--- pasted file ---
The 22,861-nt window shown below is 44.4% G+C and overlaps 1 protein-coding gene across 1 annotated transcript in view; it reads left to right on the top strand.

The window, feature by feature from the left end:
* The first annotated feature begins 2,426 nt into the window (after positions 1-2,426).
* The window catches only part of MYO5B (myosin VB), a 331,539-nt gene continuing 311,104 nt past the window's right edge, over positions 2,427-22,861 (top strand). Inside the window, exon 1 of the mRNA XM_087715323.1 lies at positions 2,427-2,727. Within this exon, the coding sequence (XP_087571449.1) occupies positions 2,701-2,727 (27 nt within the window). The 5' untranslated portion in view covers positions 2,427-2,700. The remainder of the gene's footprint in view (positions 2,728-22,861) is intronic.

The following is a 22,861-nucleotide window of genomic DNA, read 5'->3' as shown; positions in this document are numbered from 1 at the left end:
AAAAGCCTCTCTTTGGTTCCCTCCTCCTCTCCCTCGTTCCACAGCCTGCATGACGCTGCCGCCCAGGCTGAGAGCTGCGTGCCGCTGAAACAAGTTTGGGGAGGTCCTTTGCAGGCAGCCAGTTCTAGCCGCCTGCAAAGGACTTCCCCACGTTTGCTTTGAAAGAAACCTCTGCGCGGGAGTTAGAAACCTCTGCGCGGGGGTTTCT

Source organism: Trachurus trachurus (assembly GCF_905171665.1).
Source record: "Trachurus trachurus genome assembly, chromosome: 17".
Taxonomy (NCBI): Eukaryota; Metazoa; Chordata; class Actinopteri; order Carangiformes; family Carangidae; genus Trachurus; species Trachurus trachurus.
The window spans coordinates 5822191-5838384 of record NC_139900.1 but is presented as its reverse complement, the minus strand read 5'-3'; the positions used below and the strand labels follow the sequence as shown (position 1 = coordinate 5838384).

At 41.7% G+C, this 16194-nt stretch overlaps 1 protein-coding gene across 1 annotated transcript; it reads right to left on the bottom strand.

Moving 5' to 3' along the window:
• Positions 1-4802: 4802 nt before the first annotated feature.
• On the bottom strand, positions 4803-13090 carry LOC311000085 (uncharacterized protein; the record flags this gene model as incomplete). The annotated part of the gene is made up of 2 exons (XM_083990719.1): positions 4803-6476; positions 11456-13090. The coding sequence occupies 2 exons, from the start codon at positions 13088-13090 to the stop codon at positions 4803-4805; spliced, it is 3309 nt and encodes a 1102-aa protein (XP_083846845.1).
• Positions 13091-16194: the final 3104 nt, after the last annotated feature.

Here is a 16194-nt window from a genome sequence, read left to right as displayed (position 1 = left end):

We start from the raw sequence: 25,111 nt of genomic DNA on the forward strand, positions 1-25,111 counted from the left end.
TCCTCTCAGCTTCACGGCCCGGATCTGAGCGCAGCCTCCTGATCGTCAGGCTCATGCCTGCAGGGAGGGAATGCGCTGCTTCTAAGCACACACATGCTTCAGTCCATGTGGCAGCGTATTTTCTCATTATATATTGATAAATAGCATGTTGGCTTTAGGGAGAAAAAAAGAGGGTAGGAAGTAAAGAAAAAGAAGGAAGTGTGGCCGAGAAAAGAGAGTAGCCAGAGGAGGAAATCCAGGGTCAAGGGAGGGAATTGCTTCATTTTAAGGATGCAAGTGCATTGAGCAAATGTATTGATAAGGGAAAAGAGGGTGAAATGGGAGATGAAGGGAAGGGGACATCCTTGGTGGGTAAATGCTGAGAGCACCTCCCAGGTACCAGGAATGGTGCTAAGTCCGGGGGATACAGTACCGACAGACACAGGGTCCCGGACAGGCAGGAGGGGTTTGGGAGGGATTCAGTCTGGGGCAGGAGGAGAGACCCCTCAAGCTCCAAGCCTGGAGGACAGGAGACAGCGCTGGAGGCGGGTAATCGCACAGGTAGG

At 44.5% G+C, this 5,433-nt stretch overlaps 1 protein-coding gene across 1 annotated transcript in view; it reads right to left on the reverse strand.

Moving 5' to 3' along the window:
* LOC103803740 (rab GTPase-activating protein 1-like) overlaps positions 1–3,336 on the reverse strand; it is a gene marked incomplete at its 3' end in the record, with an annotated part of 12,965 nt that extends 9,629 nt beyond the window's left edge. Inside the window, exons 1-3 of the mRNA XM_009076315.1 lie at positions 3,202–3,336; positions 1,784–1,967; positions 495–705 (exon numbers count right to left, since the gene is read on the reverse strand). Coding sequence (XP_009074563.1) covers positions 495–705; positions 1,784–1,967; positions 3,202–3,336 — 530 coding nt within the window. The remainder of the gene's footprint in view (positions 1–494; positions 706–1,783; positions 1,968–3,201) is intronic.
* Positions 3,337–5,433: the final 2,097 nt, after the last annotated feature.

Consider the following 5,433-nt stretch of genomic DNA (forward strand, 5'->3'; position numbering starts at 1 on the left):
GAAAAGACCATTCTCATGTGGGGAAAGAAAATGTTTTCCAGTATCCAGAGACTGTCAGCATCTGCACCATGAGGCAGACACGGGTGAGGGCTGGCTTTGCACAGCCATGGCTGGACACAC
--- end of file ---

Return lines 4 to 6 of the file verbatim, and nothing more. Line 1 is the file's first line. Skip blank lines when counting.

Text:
* The window catches only part of MYO5B (myosin VB), a 331,539-nt gene continuing 311,104 nt past the window's right edge, over positions 2,427-22,861 (top strand). Inside the window, exon 1 of the mRNA XM_087715323.1 lies at positions 2,427-2,727. Within this exon, the coding sequence (XP_087571449.1) occupies positions 2,701-2,727 (27 nt within the window). The 5' untranslated portion in view covers positions 2,427-2,700. The remainder of the gene's footprint in view (positions 2,728-22,861) is intronic.

The following is a 22,861-nucleotide window of genomic DNA, read 5'->3' as shown; positions in this document are numbered from 1 at the left end:
AAAAGCCTCTCTTTGGTTCCCTCCTCCTCTCCCTCGTTCCACAGCCTGCATGACGCTGCCGCCCAGGCTGAGAGCTGCGTGCCGCTGAAACAAGTTTGGGGAGGTCCTTTGCAGGCAGCCAGTTCTAGCCGCCTGCAAAGGACTTCCCCACGTTTGCTTTGAAAGAAACCTCTGCGCGGGAGTTAGAAACCTCTGCGCGGGGGTTTCT